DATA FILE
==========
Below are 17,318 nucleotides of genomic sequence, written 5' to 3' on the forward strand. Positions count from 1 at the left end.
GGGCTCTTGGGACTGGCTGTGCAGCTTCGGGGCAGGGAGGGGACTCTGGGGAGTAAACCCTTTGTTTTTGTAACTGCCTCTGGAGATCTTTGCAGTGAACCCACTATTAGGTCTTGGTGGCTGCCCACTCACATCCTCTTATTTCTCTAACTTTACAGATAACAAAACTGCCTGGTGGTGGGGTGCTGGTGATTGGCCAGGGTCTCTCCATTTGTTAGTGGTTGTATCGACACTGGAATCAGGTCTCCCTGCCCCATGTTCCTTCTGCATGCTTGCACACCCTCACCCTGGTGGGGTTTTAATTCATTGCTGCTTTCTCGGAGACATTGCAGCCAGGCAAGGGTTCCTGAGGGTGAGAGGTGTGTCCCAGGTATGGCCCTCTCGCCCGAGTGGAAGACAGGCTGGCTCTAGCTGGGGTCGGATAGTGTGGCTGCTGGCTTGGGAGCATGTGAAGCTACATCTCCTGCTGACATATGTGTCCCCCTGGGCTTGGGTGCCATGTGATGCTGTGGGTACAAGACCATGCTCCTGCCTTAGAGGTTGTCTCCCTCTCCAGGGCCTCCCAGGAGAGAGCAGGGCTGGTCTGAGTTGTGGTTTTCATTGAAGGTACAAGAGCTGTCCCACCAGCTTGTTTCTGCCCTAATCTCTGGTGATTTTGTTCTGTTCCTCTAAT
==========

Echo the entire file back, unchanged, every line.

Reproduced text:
Below are 17,318 nucleotides of genomic sequence, written 5' to 3' on the forward strand. Positions count from 1 at the left end.
GGGCTCTTGGGACTGGCTGTGCAGCTTCGGGGCAGGGAGGGGACTCTGGGGAGTAAACCCTTTGTTTTTGTAACTGCCTCTGGAGATCTTTGCAGTGAACCCACTATTAGGTCTTGGTGGCTGCCCACTCACATCCTCTTATTTCTCTAACTTTACAGATAACAAAACTGCCTGGTGGTGGGGTGCTGGTGATTGGCCAGGGTCTCTCCATTTGTTAGTGGTTGTATCGACACTGGAATCAGGTCTCCCTGCCCCATGTTCCTTCTGCATGCTTGCACACCCTCACCCTGGTGGGGTTTTAATTCATTGCTGCTTTCTCGGAGACATTGCAGCCAGGCAAGGGTTCCTGAGGGTGAGAGGTGTGTCCCAGGTATGGCCCTCTCGCCCGAGTGGAAGACAGGCTGGCTCTAGCTGGGGTCGGATAGTGTGGCTGCTGGCTTGGGAGCATGTGAAGCTACATCTCCTGCTGACATATGTGTCCCCCTGGGCTTGGGTGCCATGTGATGCTGTGGGTACAAGACCATGCTCCTGCCTTAGAGGTTGTCTCCCTCTCCAGGGCCTCCCAGGAGAGAGCAGGGCTGGTCTGAGTTGTGGTTTTCATTGAAGGTACAAGAGCTGTCCCACCAGCTTGTTTCTGCCCTAATCTCTGGTGATTTTGTTCTGTTCCTCTAAT